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The Genesis Of An Enterprise: How PRESS Went From Scratch To Raising Its First £2 Million

“Everyone is looking for a five-year unicorn. But you can’t captain the ship with one foot in the lifeboat.”

An Oxford education and an MBA were of limited use when it came to the practical hurdles and difficulties in the first years of a start-up, according to Ed Foy, co-founder of health and juice brand PRESS.

Speaking at an event hosted by the Cazenove Capital Entrepreneur Group, he described how he went through a “cycle of despair” as early dreams of astronomic growth leading to a quick sale turned into a different – and often difficult – reality.

The business, which in November last year completed a second successful fundraising, is now firmly established with products on sale through 350 outlets in London and elsewhere.

First origins

Ed Foy and business co-founder Georgie Reames used their observations of food and health trends in the US to formulate what they believed – on paper at least – would become a potentially profitable market in Britain. The product was high-quality, freshly pressed juice.

PRESS juice founders

Big food trends tend to start in the US west coast, then move to Australia’s east coast, then back to the US east coast and from there to the UK and Europe.” Ed says.

We were cynical. We saw this trend and we wanted to ride it. We studied the outlets in the US and Australia and we looked to copy much of what they were doing.

With both Ed and Georgie working in other jobs, in 2014 they spent around £10,000 on a London agency to help define and develop a brand.

Looking back, we could have done it with just a graphic designer, and saved the money.

PRESS was born, and after flavour trialling with friends, the first outlet opened as a pop-up stall in Old Street, selling 500ml bottles of juice for £5 out of an old bathtub.

The shock of reality

Ed Foy, who studied at Oxford University and went on to do an MBA at Harvard, describes what came next. “I had a great education. I could write a fantastic business plan and pitch brilliant ideas. But I had no practical experience of day one on a start-up.

The “time modelling” he had undertaken to ensure enough juice could be pressed quickly enough to meet demand was one of the first concepts to unravel: he was juicing all night and yet the stall was selling out in the morning and having to close by 11 am.

In coming months there was progress, but also shocks, setbacks and 'many hard lessons'.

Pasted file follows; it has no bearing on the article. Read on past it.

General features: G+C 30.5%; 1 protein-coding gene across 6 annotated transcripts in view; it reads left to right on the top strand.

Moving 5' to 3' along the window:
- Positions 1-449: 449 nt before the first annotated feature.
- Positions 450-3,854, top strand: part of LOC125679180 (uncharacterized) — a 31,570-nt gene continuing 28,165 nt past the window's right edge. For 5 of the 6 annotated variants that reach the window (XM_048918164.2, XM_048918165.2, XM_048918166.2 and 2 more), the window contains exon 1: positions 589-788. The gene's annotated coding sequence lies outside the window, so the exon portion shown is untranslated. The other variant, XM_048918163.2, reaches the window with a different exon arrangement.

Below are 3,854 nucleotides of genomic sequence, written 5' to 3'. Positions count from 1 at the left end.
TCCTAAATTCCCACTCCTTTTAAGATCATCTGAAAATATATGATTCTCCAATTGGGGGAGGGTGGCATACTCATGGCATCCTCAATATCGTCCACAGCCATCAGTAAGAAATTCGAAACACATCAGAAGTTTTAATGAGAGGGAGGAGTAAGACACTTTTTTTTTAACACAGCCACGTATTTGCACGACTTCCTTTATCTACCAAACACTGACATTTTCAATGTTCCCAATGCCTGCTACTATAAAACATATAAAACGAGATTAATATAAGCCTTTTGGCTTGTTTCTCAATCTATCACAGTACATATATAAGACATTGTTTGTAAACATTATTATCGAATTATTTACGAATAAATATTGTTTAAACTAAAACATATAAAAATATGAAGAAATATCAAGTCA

The juices’ short three-day shelf-life meant online sales were difficult. Wastage was high. Staffing was problematic. The first shop, opened in Soho in 2014, wasn’t located well enough to capture footfall. “It was a fatal error. We didn’t have the money to open in quite the right place, so we opened in the wrong place. We should have waited till we had the cash.

‘My big wallow’: surviving entrepreneurial despair

I was exhausted and almost broken at many points,” Ed says.

Like all business starters, I’d dreamed of creating up a great chain and selling it for millions several years later. But the reality was a life in which I drew no pay, worked 18 hour days and had a business that wasn’t going as I’d hoped. It was a case of the curse of optimism."

When we’d looked at the US models we’d seen success but perhaps only at a surface level. We didn’t really know the mechanics of those businesses or how sustainable they were. Some went bust. Again, it was a lesson.

A stroke of luck and new directions

Dedication to the look of the PRESS store and to the quality of the products paid off. But luck also played a part.

Five months after opening the Soho outlet, a passing Selfridges buyer asked Ed whether he could operate a concession in the Oxford Street store’s famous foodhall.

I stayed up all night. This was the moment my MBA came into its own. I prepared 80 pages of slides. The team at Selfridges said they had never seen anything like it.

Raising capital

With the boost of the Selfridges concession, Ed and Georgie were in a stronger position to seek backing. After discussions with a number of parties, they sold a stake in the business to the Clark Group, the boutique investor set up by Steven Clark and which has stakes in a number of niche catering and accessory brands. Then came a spurt of growth.

We said we’d open eight stores in a year, and we opened three very quickly. We were very stretched, and probably forced ourselves to open stores at the expense of looking at what was working and what wasn’t.

Many fundamental problems persisted, particularly the juices’ short shelf life. “For the first 18 months, my conversations with Steve were hard.” Ed says.

A solution came in the form of a pressure treatment which meant the juices’ life could be extended to beyond a month without the flavour or nutritional values being affected. That innovation suddenly opened up more possibilities to distribute via other shops, restaurants and hotels – as well as making the online operation more feasible. 

Best Cold Pressed Juice

In early 2018 PRESS raised a further £1.15m through Crowdcube, enabling the firm to invest in a warehouse in Greenford, West London; to hire more senior personnel and to progress with market testing in France.

The business today is not what Ed and Georgie initially envisaged. Wholesale now accounts for the bulk of revenues, with 350 outlets signed up. 

Online is growing and PRESS wants to expand an offering of related health and nutrition products and services.

I’m out of the wallow period and excited again.”  Ed says.

What does he think or hope for in terms of an exit?

Everyone is looking for a five-year unicorn. But you can’t captain the ship with one foot in the lifeboat. I want to focus on building a meaningful business.

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